About this project
The interdisciplinary academic approach applied the techniques of Graham’s film and history research with Production House in France with Deborah the Tank and the Battle of Cambrai to work with communities at Beaumont Hamel at Hawthorn Crater to create new narratives in the history of the Battle of the Somme in World War One.
The first day of the Battle of the Somme is infamous in British military history. Unique access to this heritage site in France combined with scientific and film technology methodologies are creating new knowledge about the battlefield. Associate Professor Fiona Graham led the documentary narrative in an international interdisciplinary team of forensic archaeologists, historians, chemists, and film makers to uncover and archive the Hawthorn Crater at Beaumont.
Associate Professor Fiona Graham researched the story and site applying the forensic investigation by Staffordshire University Professor John Cassella of the Crater with historians, military historian for films War Horse and 1917 Andrew Robertshaw, and communities in France and the UK. She created a narrative arc capturing how the crater brings communities together from across Europe ultimately creating a new heritage content and museum literature in France to commemorate the story.
The site, never before scientifically examined facilitated access to partners including Graham and Cassella uncovering the new narrative story of the Crater filmed by War cinematographer Malins marking the start of the offensive in 1916. Uncovering new knowledge of the soil chemistry and the crater structure and using narrative and digital film methodologies including examining topography of the battlefield and Hawthorn Crater from drone examinations new conclusions are drawn and digitally archived in addition to understanding how chemical compositions have changed the ecosystems of the battlefield.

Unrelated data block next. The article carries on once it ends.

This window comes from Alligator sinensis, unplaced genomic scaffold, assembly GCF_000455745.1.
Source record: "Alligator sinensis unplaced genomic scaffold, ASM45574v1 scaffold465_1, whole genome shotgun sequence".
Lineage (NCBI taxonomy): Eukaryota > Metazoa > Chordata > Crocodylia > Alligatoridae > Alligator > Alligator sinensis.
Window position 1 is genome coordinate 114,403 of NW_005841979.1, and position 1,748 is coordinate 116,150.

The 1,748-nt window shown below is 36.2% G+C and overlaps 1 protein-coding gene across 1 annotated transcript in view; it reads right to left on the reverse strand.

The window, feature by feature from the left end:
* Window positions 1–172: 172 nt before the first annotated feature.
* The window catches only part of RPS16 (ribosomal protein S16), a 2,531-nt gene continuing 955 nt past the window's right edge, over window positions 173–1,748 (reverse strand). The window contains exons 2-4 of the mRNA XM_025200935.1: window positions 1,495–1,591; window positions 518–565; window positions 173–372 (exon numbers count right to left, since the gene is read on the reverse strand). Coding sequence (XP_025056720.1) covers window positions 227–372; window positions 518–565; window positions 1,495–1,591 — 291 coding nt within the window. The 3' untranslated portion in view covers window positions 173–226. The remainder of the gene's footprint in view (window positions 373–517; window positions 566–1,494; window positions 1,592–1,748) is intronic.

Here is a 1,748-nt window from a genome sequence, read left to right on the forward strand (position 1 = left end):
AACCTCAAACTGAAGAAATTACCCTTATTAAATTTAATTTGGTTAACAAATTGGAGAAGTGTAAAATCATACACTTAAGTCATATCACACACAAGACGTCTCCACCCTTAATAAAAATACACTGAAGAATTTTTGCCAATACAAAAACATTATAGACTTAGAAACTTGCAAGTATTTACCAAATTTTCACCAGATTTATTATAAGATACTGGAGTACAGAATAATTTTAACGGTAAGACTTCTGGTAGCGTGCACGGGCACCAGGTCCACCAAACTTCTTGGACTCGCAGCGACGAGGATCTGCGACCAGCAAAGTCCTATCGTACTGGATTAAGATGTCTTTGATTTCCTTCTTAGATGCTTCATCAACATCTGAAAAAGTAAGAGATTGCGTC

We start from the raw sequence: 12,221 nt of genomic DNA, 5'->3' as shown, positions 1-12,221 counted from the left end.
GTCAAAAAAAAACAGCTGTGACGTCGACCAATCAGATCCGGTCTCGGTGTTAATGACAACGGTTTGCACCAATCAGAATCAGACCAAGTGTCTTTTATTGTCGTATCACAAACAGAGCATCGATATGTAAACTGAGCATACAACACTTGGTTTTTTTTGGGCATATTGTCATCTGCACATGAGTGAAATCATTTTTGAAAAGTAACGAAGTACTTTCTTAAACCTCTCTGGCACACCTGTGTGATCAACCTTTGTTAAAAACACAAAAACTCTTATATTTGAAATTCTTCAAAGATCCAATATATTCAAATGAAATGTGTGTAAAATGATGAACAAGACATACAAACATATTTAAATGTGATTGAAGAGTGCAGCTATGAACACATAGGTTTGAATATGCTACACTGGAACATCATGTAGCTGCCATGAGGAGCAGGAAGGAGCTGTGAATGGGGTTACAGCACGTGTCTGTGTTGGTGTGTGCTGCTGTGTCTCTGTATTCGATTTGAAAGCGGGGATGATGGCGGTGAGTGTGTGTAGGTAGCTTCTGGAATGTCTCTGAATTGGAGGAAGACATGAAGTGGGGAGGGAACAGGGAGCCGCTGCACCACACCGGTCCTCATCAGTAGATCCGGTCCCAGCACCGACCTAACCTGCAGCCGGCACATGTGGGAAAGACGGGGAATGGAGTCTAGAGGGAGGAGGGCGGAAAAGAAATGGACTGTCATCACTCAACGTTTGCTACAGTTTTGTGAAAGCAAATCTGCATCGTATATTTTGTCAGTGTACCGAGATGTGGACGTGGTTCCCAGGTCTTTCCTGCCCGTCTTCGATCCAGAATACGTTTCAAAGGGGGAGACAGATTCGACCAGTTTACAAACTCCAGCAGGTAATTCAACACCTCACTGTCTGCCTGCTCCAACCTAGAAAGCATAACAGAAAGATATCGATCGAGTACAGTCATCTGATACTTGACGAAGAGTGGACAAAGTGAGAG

The size and shape of the crater are considered in light of the use of laser scanning technology, geophysico-chemical methodologies are used to understand how the soils and materials are related and chemical analyses of the soils and the up cast from the two reported explosions will marry-up with Malin’s film to facilitate a holistic understanding of the mines . application by Graham with Ottey created new outputs of for example where archaeology has exposed numerous unknown crater facets (e.g. firing-bay). Graham has developed new narratives combining findings and dissemination with communities in France and the UK and to the public with Somme Tourism centres.
You can hear Associate Professor Fiona Graham talking more about this subject on the First World War podcast.